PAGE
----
It literally means “breath,” or “wind.” The Greek term is called πνεῦμα, pneuma, and we can find it mentioned well over 300 times in the New Testament.
It is interesting to note that the original form that is found in our English word is pneumonia.
However, both “soul,” and the word “spirit” took on different senses, depending upon it context.
The Air We Breathe
Ruach can actually refer to a person’s “breath.” The queen of Sheba was “breathless” when she viewed the splendor of Solomon’s kingdom.
The word can also refer to the “wind.”
“And when the queen of Sheba had seen all Solomon’s wisdom, and the house that he had built, and the meat of his table, and the sitting of his servants, and the attendance of his ministers, and their apparel, and his cupbearers, and his ascent by which he went up unto the house of the Lord; there was no more spirit in her,” 1 Kings 10:4-5.
A Non-physical Being
The term “spirit” can be used though in a higher sense. It also is used to depict the nature of a non-material being, in this case (God.)
This is said of course because of his essence, which is spirit. (John. 4:24)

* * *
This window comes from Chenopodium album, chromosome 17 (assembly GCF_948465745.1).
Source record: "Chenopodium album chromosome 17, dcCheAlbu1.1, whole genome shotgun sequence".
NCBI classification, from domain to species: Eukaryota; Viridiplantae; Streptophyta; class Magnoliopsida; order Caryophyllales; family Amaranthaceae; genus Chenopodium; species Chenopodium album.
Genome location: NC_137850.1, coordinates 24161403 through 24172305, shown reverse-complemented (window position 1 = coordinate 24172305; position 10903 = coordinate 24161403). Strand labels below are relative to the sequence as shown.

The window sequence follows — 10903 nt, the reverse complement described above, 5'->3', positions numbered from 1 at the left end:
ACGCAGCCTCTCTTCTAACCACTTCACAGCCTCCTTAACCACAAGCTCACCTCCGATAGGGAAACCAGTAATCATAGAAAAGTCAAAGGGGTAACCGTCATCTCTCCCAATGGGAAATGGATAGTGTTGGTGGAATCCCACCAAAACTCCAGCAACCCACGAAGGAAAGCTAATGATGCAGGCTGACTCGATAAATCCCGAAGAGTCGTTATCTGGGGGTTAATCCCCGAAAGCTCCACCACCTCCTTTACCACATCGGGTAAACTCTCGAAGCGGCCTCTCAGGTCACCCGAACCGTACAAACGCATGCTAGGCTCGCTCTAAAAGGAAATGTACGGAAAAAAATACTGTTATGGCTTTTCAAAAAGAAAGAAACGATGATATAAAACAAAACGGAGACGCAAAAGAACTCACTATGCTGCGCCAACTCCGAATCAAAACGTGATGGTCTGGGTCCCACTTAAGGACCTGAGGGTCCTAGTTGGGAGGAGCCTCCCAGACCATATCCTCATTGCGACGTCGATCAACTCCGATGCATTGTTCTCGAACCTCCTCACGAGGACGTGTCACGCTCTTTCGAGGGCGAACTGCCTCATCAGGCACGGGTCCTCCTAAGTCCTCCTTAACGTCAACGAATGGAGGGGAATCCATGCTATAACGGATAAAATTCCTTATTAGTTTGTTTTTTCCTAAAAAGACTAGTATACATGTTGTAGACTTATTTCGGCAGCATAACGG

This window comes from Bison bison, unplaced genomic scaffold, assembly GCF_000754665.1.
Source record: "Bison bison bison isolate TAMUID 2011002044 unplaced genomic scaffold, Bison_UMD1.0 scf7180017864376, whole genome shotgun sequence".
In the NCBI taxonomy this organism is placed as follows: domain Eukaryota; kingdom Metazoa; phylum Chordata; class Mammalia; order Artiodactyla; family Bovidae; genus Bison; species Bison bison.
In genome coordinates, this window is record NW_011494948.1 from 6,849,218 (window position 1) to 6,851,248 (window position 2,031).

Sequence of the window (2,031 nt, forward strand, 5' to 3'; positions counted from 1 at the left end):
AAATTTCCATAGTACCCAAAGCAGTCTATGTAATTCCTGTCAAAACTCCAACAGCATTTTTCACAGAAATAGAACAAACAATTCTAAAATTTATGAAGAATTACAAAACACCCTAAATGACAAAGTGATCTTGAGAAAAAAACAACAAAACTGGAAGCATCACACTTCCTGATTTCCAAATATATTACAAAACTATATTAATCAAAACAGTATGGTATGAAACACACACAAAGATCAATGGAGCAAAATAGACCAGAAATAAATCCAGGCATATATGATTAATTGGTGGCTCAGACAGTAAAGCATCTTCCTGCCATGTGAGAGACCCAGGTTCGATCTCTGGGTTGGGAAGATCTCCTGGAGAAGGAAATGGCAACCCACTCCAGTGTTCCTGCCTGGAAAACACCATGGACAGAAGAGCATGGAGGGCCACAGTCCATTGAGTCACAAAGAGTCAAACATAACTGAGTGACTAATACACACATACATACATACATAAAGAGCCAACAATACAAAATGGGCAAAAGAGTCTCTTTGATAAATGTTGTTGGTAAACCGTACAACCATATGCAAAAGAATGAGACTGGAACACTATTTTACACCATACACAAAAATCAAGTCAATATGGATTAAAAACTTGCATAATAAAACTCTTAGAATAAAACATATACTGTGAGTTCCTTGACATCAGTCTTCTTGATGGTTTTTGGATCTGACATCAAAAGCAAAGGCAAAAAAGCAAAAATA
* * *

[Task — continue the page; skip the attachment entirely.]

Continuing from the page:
Also, angels are “spirit” in nature, but they are not deity in kind.
“Are they not all ministering spirits, sent forth to minister for them who shall be heirs of salvation?” Hebrews 1:14.
“Spirit” can be used, by way of the figure of speech known as the synecdoche (part for the whole, or vice versa) for a person himself.
John wrote: “Beloved, believe not every spirit, but prove the spirits, whether they are of God; because many false prophets are gone out into the world,” 1 John 4:1.
Note that the term “spirits” is the equivalent of “false prophets” in this text.
“Spirit” may refer to the “inward man” (2 Corinthians 4:16) that is created in God’s image (Genesis 1:26-27), and thus be a synonym of “soul.”
A sacred writer noted that the “spirit of man is the lamp of Jehovah” (Proverbs 20:27); this is an allusion to that element of man that distinguishes him from the beasts of the earth.
Daniel said that his “spirit” was “grieved” within his body (Daniel 7:15), and Paul noted that it is man’s spirit that is capable of “knowing” things (1 Corinthians 2:11).
Paul also affirmed that Church discipline is designed to save a man’s “spirit” in the day of The LORD (1 Corinthians 5:5; see also, 1 Corinthians 16:18; 2 Corinthians 7:1; James 2:26).
“Spirit” sometimes can refer to a person’s disposition or attitude, which of course could be either good or bad.
We see in (2 Timothy 1:7) the reference to a meek and submissive spirit.
This is also seen in the scripture below:
“But let it be the hidden man of the heart, in that which is not corruptible, even the ornament of a meek and quiet spirit, which is in the sight of God of great price,” 1 Peter 3:4.
~ Stephen Hanson
Stephen Hanson of In His Truth Ministries came to the LORD is a special way in 1975 and has prophesied regularly since. In these end-time birthing pangs we are reminded that judgment must first begin with the household of God. Will we be prepared and ready?